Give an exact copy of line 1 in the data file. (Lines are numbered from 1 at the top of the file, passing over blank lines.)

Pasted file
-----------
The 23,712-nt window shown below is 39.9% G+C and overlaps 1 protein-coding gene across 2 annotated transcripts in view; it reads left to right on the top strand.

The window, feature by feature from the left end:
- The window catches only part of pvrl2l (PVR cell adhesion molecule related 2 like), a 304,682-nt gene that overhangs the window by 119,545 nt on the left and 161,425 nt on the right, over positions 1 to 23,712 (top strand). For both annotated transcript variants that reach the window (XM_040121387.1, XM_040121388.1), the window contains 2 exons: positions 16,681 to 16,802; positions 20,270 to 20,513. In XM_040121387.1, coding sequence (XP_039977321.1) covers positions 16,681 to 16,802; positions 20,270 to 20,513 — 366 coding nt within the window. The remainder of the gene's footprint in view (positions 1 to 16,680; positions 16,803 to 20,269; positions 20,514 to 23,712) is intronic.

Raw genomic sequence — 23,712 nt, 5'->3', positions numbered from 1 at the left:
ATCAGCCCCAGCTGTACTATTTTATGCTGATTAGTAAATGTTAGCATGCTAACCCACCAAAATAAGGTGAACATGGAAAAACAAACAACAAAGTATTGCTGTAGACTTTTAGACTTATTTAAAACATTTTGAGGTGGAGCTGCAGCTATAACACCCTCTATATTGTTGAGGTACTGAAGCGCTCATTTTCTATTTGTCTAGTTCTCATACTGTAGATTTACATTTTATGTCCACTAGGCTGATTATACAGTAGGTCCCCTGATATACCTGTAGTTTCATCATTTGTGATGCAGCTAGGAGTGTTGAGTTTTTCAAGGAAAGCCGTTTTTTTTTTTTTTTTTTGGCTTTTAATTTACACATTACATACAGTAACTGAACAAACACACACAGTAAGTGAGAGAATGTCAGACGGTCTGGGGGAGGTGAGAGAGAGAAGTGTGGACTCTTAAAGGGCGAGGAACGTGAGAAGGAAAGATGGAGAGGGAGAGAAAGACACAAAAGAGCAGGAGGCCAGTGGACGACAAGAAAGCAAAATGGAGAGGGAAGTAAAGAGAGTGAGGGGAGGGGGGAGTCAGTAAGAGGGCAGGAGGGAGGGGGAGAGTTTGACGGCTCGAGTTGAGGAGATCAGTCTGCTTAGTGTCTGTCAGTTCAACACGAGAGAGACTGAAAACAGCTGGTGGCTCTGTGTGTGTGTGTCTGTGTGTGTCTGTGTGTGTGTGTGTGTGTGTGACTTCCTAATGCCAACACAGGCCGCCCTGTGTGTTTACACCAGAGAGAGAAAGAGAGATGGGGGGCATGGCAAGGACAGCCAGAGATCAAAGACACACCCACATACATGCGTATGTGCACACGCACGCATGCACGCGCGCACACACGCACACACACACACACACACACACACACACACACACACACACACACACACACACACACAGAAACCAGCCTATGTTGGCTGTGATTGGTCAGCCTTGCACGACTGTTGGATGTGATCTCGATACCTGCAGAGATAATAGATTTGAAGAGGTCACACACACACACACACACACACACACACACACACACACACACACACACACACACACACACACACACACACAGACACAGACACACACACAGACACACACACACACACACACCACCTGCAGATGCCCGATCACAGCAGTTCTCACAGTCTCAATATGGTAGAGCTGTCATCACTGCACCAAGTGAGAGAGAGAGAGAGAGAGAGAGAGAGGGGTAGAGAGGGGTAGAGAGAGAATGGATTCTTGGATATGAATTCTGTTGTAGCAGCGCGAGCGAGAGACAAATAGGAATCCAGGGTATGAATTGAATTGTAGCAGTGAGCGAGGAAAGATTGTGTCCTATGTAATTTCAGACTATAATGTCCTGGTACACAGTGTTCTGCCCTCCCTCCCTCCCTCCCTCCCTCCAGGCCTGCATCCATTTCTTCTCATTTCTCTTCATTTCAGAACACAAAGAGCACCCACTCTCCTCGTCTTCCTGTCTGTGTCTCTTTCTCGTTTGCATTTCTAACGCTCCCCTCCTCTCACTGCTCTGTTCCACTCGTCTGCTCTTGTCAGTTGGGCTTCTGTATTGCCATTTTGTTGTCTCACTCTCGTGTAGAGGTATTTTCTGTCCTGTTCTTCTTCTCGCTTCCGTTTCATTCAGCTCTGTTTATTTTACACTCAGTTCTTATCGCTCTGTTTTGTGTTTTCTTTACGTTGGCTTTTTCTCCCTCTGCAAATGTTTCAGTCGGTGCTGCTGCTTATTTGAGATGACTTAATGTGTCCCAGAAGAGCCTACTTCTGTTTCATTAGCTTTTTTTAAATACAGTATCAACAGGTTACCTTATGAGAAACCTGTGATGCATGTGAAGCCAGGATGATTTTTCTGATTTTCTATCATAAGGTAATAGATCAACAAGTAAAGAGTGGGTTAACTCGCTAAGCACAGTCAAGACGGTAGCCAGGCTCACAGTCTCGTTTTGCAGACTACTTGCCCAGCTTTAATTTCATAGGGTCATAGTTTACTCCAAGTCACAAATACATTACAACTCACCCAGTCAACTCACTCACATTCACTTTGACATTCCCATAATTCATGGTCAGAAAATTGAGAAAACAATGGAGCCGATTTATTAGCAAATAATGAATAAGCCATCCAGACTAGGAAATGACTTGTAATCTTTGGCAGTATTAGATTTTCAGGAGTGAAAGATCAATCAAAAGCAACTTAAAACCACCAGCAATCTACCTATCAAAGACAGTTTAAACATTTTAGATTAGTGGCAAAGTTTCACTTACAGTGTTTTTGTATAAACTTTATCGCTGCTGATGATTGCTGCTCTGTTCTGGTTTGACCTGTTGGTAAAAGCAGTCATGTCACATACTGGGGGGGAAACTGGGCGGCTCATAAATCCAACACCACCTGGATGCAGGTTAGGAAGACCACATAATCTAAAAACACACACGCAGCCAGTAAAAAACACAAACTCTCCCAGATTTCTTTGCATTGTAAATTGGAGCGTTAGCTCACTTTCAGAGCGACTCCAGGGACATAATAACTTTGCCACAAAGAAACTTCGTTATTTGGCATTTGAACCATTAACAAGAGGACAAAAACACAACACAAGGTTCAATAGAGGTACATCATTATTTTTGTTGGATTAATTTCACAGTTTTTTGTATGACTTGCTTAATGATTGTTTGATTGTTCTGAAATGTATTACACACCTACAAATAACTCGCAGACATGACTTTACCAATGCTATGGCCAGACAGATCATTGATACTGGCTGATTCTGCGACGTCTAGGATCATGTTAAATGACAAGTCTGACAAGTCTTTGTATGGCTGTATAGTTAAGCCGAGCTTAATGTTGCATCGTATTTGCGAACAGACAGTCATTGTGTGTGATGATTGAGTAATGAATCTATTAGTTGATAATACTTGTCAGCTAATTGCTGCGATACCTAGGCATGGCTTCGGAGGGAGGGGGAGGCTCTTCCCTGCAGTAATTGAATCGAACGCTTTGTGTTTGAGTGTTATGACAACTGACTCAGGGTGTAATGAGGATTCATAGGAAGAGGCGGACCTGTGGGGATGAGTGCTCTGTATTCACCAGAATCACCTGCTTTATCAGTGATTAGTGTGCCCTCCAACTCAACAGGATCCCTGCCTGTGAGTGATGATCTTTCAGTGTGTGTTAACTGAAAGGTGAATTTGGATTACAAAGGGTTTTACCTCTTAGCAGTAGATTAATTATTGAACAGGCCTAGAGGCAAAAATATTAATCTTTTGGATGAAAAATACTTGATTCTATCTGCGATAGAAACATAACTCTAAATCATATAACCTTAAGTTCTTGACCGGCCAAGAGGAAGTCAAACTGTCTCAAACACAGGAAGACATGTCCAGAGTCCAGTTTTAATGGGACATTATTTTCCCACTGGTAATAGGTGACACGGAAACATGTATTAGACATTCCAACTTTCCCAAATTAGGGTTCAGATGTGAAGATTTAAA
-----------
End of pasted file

The 23,712-nt window shown below is 39.9% G+C and overlaps 1 protein-coding gene across 2 annotated transcripts in view; it reads left to right on the top strand.